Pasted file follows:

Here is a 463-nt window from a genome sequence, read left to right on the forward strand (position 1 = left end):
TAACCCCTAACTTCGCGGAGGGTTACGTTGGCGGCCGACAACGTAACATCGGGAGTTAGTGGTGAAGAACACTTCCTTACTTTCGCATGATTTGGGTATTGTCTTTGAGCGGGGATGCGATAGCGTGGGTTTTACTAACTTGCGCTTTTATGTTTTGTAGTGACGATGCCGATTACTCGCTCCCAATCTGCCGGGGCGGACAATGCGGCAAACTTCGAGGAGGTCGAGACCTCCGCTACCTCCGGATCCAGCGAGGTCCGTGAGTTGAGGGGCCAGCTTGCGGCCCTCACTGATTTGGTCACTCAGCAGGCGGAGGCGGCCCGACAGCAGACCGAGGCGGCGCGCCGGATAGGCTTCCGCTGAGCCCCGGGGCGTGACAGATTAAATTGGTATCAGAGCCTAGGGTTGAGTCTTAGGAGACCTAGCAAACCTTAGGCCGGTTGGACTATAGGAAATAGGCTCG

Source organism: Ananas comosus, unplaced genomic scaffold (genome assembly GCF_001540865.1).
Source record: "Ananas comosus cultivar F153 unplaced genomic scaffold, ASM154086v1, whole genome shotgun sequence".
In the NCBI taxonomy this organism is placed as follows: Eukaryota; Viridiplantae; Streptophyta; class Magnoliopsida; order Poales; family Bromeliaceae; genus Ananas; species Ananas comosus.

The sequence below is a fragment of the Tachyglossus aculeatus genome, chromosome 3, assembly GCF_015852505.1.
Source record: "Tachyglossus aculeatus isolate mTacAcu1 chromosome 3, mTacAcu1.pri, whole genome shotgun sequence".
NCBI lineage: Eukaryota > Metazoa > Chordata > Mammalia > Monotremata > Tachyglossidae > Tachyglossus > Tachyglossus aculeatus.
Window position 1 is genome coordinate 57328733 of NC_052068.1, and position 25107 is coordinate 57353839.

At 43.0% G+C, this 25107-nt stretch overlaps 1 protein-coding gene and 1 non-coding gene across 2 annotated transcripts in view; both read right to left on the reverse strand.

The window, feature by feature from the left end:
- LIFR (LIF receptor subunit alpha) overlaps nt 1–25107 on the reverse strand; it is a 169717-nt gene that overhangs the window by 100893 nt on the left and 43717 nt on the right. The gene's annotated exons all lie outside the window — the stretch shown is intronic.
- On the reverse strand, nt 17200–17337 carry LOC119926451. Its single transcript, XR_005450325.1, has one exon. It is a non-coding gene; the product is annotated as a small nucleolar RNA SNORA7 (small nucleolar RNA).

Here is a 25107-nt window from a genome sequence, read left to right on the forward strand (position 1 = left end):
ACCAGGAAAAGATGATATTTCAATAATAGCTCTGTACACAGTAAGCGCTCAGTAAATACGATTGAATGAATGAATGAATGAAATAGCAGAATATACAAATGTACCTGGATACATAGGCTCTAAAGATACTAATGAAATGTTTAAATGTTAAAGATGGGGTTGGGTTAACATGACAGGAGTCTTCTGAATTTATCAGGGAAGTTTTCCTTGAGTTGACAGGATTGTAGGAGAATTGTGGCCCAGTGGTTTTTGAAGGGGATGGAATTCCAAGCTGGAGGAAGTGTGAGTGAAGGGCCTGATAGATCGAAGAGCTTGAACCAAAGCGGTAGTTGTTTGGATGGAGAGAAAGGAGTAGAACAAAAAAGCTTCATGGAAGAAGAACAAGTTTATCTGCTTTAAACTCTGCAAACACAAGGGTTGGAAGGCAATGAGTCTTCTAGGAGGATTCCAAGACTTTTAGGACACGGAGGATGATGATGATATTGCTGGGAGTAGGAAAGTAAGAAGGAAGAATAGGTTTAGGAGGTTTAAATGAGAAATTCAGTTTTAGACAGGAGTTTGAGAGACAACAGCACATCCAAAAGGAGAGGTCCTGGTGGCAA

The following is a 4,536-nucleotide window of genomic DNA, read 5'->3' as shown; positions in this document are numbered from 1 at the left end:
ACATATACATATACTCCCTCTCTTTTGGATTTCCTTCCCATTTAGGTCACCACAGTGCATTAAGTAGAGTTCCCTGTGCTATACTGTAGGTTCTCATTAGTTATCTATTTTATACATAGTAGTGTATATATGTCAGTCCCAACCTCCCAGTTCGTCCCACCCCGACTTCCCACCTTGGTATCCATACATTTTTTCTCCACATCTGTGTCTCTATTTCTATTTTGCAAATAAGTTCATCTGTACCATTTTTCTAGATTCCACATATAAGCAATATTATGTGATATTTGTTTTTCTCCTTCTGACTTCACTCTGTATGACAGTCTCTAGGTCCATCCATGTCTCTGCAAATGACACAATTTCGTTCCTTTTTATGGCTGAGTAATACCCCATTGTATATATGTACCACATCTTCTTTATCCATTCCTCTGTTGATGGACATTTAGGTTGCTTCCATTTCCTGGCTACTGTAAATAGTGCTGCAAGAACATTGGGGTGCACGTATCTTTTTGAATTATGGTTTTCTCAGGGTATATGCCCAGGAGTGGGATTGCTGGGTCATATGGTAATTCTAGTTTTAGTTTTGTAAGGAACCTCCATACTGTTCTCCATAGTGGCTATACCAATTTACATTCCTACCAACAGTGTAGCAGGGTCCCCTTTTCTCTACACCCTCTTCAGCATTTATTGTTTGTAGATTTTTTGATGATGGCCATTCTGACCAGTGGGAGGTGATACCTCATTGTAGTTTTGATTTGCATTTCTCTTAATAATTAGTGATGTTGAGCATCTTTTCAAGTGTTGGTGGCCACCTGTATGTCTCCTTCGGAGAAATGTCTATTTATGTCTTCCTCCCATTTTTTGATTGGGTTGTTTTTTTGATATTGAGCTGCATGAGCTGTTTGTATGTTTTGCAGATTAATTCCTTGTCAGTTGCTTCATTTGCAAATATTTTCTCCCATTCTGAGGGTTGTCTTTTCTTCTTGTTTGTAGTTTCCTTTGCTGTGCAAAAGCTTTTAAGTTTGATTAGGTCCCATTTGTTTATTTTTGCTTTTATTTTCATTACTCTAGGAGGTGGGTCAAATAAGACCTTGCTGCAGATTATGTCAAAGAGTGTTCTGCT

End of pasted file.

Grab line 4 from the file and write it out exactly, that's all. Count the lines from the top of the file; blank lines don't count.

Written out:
Source record: "Ananas comosus cultivar F153 unplaced genomic scaffold, ASM154086v1, whole genome shotgun sequence".